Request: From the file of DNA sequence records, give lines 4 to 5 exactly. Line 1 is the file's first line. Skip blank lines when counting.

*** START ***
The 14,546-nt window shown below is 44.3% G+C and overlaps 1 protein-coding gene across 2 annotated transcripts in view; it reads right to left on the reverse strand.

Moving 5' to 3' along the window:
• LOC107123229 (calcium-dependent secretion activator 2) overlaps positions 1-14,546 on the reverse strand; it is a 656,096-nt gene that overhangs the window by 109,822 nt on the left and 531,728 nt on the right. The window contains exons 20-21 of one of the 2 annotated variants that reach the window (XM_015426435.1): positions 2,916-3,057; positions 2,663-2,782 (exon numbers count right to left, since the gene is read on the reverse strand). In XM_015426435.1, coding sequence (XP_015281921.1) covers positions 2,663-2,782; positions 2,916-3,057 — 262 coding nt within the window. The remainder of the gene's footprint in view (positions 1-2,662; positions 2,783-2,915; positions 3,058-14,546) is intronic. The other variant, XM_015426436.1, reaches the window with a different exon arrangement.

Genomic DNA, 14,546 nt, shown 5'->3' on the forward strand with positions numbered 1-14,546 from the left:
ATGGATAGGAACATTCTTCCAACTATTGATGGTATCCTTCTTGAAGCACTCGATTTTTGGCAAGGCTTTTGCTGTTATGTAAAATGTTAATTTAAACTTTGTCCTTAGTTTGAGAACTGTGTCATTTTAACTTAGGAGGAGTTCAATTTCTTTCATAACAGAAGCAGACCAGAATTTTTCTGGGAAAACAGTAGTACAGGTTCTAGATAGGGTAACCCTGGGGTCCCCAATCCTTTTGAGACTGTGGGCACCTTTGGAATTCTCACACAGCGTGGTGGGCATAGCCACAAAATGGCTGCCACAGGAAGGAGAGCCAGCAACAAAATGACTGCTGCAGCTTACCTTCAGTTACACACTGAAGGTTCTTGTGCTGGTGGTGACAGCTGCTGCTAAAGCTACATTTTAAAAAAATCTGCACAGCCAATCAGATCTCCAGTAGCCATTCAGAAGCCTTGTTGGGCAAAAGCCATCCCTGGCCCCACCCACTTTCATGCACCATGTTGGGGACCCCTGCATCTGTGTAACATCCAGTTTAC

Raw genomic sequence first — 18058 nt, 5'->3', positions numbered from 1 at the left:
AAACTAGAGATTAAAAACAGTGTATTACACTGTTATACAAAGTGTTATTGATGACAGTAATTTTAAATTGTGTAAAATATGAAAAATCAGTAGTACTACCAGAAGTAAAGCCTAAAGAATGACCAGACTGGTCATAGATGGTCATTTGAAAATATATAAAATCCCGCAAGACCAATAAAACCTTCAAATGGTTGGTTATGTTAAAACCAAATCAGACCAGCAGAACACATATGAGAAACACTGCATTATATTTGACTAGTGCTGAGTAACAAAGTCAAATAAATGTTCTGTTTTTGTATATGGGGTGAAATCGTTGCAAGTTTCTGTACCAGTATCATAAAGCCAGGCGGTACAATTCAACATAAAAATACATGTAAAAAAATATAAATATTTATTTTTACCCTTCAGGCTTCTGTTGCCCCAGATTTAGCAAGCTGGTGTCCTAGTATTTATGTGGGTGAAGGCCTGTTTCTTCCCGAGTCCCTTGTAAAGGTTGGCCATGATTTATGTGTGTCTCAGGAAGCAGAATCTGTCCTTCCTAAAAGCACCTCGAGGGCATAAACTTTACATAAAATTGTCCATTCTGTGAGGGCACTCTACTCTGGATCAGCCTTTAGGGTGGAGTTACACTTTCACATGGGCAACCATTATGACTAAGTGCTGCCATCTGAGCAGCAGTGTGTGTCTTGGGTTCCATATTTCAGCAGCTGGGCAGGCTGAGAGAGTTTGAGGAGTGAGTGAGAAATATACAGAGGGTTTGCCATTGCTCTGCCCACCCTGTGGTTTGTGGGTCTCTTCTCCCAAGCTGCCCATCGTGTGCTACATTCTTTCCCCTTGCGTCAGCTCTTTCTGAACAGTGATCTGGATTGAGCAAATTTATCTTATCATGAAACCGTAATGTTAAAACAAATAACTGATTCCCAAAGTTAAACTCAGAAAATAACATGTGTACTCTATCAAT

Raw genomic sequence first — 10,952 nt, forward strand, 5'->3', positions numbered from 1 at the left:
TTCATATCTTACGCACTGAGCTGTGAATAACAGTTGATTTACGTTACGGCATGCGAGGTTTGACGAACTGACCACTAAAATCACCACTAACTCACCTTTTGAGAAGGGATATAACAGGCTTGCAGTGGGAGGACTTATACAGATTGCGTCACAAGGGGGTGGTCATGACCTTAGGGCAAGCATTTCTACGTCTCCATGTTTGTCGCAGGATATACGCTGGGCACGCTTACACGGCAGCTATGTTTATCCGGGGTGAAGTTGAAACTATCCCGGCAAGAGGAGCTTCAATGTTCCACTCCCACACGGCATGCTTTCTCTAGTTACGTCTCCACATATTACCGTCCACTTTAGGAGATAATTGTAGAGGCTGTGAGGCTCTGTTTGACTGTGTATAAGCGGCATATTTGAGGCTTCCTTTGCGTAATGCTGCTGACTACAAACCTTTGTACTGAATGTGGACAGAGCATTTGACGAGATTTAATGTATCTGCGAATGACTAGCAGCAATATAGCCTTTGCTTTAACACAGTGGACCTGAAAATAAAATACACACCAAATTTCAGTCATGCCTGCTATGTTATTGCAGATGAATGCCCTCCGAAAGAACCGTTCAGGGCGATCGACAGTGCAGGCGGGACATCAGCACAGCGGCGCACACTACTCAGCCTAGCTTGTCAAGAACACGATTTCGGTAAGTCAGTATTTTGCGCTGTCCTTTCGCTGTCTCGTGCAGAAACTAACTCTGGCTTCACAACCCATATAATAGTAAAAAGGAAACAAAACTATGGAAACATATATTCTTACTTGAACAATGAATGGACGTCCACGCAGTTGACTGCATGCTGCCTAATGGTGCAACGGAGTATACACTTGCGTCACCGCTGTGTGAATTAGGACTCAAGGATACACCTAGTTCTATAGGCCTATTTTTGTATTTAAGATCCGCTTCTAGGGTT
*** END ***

Genomic DNA, 14,546 nt, shown 5'->3' on the forward strand with positions numbered 1-14,546 from the left:
ATGGATAGGAACATTCTTCCAACTATTGATGGTATCCTTCTTGAAGCACTCGATTTTTGGCAAGGCTTTTGCTGTTATGTAAAATGTTAATTTAAACTTTGTCCTTAGTTTGAGAACTGTGTCATTTTAACTTAGGAGGAGTTCAATTTCTTTCATAACAGAAGCAGACCAGAATTTTTCTGGGAAAACAGTAGTACAGGTTCTAGATAGGGTAACCCTGGGGTCCCCAATCCTTTTGAGACTGTGGGCACCTTTGGAATTCTCACACAGCGTGGTGGGCATAGCCACAAAATGGCTGCCACAGGAAGGAGAGCCAGCAACAAAATGACTGCTGCAGCTTACCTTCAGTTACACACTGAAGGTTCTTGTGCTGGTGGTGACAGCTGCTGCTAAAGCTACATTTTAAAAAAATCTGCACAGCCAATCAGATCTCCAGTAGCCATTCAGAAGCCTTGTTGGGCAAAAGCCATCCCTGGCCCCACCCACTTTCATGCACCATGTTGGGGACCCCTGCATCTGTGTAACATCCAGTTTAC